Notably, just nine of the largest 100 metros in the nation increased their share of the sector by more than one-tenth of a percentage point. These “winners” of the last few years included San Francisco, Seattle, San Jose, Los Angeles, Austin, Denver, Orlando, Kansas City, and Charlotte.
With that said, 31 more cities at least increased their share of the nation’s digital services tech sector, albeit by less than one tenth of a percent. This group was led by Portland, Ore., and included up-and-coming coastal, interior, Midwestern, or Southern centers like Salt Lake City; Atlanta; Charleston, S.C.; San Diego; Nashville, Tenn.; Raleigh, N.C.; Provo, Utah; Grand Rapids, Mich.; Madison, Wisc.; and Greenville, S.C. Although many of these cities made steady progress, they are not significantly increasing their share of the national digital services sector or demonstrating significant competitiveness.
Another 60 cities actually lost share of the sector due to slow or negative growth. This list included numerous larger metros. In this regard, metros with the largest digital services employment share declines between 2015 and 2017 include such hot tech stories as Washington, D.C. and New York (which saw their shares of the national industry slip by -0.3 and -0.2 percentage points) as well as Houston, Philadelphia, and Dallas (all of which saw their shares slip by -0.2 points). Washington and New York, of course, needn’t worry too much about the future given Amazon’s recent decision to commence significant hiring for two new “headquarters” facilities. Nevertheless, the large number of places that lost share in the years 2015 to 2017 gives pause about dozens of important U.S. cities.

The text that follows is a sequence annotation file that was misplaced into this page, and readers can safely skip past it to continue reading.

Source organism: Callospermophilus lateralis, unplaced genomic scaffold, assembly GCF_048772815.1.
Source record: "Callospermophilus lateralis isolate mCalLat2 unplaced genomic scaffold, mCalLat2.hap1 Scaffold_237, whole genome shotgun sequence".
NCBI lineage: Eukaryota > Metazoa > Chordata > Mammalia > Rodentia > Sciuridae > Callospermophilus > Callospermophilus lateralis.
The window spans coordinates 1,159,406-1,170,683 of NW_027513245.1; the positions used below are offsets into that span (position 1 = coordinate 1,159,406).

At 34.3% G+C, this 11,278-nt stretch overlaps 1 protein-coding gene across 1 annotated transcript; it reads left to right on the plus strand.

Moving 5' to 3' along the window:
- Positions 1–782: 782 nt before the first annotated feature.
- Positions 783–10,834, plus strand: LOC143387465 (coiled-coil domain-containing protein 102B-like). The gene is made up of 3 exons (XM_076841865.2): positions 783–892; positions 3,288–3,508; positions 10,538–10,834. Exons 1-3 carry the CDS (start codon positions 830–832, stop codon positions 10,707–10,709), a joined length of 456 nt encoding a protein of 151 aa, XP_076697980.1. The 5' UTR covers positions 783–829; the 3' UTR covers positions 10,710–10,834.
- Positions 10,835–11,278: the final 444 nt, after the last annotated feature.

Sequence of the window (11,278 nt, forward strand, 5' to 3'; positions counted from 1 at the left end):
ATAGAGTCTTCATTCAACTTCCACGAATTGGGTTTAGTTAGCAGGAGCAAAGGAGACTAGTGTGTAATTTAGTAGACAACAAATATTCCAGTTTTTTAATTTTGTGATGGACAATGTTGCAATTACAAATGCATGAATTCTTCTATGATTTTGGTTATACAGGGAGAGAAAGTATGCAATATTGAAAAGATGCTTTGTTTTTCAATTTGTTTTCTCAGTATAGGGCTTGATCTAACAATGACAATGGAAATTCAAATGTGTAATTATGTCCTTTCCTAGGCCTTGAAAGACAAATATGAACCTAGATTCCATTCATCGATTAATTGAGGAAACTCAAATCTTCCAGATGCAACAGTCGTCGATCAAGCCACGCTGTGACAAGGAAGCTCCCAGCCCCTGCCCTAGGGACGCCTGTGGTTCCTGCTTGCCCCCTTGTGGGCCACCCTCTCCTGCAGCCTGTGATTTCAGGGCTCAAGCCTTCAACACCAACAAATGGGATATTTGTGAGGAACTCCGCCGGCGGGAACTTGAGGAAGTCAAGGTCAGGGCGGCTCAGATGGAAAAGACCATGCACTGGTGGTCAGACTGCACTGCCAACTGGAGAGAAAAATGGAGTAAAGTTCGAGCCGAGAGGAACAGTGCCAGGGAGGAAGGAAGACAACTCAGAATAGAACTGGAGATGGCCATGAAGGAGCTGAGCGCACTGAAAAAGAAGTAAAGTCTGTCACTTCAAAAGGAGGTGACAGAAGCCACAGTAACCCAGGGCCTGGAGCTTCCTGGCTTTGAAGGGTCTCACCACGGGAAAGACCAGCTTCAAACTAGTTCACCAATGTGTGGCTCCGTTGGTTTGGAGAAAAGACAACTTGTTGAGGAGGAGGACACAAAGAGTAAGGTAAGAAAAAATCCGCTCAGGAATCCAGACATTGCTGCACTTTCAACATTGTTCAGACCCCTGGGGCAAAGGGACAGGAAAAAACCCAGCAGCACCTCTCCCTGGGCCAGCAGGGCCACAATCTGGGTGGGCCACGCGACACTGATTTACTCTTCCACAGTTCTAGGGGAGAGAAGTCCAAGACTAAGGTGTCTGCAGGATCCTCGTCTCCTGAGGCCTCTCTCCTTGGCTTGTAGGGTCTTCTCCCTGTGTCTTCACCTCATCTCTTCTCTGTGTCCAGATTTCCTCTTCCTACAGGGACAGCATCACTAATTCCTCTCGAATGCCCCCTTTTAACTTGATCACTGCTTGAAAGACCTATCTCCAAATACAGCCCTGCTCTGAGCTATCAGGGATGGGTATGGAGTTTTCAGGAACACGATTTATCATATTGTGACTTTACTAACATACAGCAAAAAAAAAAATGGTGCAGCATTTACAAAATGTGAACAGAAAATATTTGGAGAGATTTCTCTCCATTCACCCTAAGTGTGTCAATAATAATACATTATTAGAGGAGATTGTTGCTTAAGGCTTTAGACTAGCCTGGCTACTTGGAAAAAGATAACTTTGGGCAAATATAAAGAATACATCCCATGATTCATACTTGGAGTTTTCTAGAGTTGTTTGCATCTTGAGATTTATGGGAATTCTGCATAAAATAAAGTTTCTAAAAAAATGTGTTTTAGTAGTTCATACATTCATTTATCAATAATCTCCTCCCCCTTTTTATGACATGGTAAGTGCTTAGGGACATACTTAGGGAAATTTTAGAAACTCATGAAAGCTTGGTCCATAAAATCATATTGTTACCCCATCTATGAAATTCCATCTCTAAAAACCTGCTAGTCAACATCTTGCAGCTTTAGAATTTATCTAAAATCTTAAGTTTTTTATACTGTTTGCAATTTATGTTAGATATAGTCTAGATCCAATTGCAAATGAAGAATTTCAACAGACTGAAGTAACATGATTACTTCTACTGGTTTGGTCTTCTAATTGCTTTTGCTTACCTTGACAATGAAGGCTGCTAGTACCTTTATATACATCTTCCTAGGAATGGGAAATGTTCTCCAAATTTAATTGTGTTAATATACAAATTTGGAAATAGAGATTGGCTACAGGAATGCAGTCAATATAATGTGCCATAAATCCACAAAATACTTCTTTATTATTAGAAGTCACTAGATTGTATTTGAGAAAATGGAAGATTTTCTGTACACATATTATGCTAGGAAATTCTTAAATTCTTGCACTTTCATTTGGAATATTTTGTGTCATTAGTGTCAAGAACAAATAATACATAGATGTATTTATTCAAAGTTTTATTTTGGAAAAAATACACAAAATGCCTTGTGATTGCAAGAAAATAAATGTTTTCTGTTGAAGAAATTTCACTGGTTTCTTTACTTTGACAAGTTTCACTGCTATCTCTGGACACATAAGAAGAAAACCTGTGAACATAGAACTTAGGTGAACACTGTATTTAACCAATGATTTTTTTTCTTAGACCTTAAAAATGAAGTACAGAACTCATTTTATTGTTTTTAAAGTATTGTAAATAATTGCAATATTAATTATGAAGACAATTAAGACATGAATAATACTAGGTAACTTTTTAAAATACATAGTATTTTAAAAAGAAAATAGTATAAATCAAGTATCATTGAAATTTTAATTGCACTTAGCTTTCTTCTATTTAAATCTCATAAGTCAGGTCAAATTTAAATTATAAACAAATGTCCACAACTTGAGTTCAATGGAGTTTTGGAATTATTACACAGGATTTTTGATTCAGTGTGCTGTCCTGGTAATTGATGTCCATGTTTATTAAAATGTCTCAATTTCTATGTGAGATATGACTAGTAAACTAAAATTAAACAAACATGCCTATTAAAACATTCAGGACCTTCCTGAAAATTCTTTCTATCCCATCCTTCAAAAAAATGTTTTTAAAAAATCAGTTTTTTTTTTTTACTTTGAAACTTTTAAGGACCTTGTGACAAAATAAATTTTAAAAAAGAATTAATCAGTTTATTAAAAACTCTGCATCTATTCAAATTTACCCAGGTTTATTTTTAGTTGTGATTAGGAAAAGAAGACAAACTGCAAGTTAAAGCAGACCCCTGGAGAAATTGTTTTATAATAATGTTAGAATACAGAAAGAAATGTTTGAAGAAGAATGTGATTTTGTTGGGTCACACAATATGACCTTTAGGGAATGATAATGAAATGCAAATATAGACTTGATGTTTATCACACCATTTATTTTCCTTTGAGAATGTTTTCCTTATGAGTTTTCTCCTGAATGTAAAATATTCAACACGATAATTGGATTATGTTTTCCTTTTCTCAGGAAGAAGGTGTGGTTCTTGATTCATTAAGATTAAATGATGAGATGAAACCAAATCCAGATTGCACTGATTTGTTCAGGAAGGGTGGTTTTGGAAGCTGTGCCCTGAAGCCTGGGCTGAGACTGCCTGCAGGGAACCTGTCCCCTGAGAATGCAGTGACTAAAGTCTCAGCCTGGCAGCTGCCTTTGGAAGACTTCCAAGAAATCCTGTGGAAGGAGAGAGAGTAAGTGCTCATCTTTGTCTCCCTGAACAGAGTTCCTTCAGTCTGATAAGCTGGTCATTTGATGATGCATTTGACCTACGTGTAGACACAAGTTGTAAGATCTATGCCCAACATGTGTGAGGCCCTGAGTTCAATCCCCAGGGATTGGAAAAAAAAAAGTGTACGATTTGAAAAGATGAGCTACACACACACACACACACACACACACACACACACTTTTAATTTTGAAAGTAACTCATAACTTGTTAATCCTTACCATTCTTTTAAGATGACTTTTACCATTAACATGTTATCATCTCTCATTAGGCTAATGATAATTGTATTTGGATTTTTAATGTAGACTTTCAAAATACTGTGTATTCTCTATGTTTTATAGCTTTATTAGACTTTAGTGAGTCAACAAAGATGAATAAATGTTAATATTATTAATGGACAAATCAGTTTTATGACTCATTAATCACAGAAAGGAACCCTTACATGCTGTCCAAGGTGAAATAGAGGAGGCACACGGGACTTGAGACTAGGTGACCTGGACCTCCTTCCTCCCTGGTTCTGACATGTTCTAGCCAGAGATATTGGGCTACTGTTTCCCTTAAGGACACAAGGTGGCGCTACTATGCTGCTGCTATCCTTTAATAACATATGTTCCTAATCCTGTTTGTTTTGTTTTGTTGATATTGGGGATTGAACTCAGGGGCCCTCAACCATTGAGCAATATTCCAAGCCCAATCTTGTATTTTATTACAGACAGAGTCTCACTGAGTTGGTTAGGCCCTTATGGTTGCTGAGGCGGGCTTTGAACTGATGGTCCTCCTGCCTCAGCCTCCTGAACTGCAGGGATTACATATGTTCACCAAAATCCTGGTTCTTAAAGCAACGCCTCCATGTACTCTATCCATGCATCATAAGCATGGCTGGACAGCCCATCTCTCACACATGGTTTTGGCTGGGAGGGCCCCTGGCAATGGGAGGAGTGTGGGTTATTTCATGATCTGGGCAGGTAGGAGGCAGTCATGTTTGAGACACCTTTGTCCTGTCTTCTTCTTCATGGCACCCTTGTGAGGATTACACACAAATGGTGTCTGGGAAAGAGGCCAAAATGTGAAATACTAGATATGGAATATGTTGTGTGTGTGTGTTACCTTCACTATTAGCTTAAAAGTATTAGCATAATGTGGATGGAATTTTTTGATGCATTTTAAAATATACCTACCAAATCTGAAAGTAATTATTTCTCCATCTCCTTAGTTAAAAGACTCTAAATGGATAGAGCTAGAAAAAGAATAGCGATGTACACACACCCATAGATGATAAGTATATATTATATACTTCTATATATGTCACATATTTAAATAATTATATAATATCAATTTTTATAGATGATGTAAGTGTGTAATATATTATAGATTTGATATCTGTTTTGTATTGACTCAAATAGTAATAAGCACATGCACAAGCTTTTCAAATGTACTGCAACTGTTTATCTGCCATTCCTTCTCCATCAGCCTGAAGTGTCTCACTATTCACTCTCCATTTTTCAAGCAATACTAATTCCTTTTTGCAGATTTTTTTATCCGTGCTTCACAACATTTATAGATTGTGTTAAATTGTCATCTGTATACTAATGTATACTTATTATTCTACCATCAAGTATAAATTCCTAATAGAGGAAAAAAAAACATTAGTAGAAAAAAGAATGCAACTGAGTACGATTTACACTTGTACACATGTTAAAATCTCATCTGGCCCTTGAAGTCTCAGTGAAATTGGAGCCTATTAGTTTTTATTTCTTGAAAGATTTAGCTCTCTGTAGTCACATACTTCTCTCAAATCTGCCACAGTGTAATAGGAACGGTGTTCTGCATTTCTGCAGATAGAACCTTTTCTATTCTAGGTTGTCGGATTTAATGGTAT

In short, these new data on the geography of tech are disconcerting for those thinking the U.S. would do better with a more balanced economic map.
Even while tech continues to raise hopes for broad transformation, it is continuing to reflect—and drive—the winner-take-most nature of the American economy.
At a time when the nation badly needs to reconnect the people and places left behind to great prosperity, tech’s inherent tendency to facilitate geographic agglomeration continues to add to the nation’s divides.